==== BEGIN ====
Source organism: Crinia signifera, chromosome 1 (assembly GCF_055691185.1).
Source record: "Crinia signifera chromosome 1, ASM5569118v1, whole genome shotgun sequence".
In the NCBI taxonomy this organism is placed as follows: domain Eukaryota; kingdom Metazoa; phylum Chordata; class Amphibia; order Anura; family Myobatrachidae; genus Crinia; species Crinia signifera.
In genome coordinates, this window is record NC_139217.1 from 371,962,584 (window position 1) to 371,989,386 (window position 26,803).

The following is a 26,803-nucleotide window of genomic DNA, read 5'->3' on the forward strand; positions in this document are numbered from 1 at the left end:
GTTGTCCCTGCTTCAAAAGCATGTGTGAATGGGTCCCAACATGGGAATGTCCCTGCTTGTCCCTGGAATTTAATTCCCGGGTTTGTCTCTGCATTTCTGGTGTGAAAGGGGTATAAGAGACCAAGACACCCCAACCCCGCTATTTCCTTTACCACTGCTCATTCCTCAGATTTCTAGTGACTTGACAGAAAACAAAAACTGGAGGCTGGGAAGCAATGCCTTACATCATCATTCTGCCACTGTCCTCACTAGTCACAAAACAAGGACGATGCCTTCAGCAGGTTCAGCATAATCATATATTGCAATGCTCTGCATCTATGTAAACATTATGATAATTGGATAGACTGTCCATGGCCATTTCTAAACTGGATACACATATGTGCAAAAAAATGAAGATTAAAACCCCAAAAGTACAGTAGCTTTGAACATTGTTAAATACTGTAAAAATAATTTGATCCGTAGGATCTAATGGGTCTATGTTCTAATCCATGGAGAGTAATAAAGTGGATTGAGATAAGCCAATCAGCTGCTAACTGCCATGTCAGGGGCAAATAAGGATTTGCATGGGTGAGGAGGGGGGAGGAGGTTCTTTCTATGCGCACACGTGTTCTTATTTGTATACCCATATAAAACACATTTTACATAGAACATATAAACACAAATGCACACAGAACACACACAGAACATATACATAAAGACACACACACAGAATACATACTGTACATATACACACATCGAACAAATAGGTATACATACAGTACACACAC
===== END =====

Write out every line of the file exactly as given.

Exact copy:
Source organism: Crinia signifera, chromosome 1 (assembly GCF_055691185.1).
Source record: "Crinia signifera chromosome 1, ASM5569118v1, whole genome shotgun sequence".
In the NCBI taxonomy this organism is placed as follows: domain Eukaryota; kingdom Metazoa; phylum Chordata; class Amphibia; order Anura; family Myobatrachidae; genus Crinia; species Crinia signifera.
In genome coordinates, this window is record NC_139217.1 from 371,962,584 (window position 1) to 371,989,386 (window position 26,803).

The following is a 26,803-nucleotide window of genomic DNA, read 5'->3' on the forward strand; positions in this document are numbered from 1 at the left end:
GTTGTCCCTGCTTCAAAAGCATGTGTGAATGGGTCCCAACATGGGAATGTCCCTGCTTGTCCCTGGAATTTAATTCCCGGGTTTGTCTCTGCATTTCTGGTGTGAAAGGGGTATAAGAGACCAAGACACCCCAACCCCGCTATTTCCTTTACCACTGCTCATTCCTCAGATTTCTAGTGACTTGACAGAAAACAAAAACTGGAGGCTGGGAAGCAATGCCTTACATCATCATTCTGCCACTGTCCTCACTAGTCACAAAACAAGGACGATGCCTTCAGCAGGTTCAGCATAATCATATATTGCAATGCTCTGCATCTATGTAAACATTATGATAATTGGATAGACTGTCCATGGCCATTTCTAAACTGGATACACATATGTGCAAAAAAATGAAGATTAAAACCCCAAAAGTACAGTAGCTTTGAACATTGTTAAATACTGTAAAAATAATTTGATCCGTAGGATCTAATGGGTCTATGTTCTAATCCATGGAGAGTAATAAAGTGGATTGAGATAAGCCAATCAGCTGCTAACTGCCATGTCAGGGGCAAATAAGGATTTGCATGGGTGAGGAGGGGGGAGGAGGTTCTTTCTATGCGCACACGTGTTCTTATTTGTATACCCATATAAAACACATTTTACATAGAACATATAAACACAAATGCACACAGAACACACACAGAACATATACATAAAGACACACACACAGAATACATACTGTACATATACACACATCGAACAAATAGGTATACATACAGTACACACAC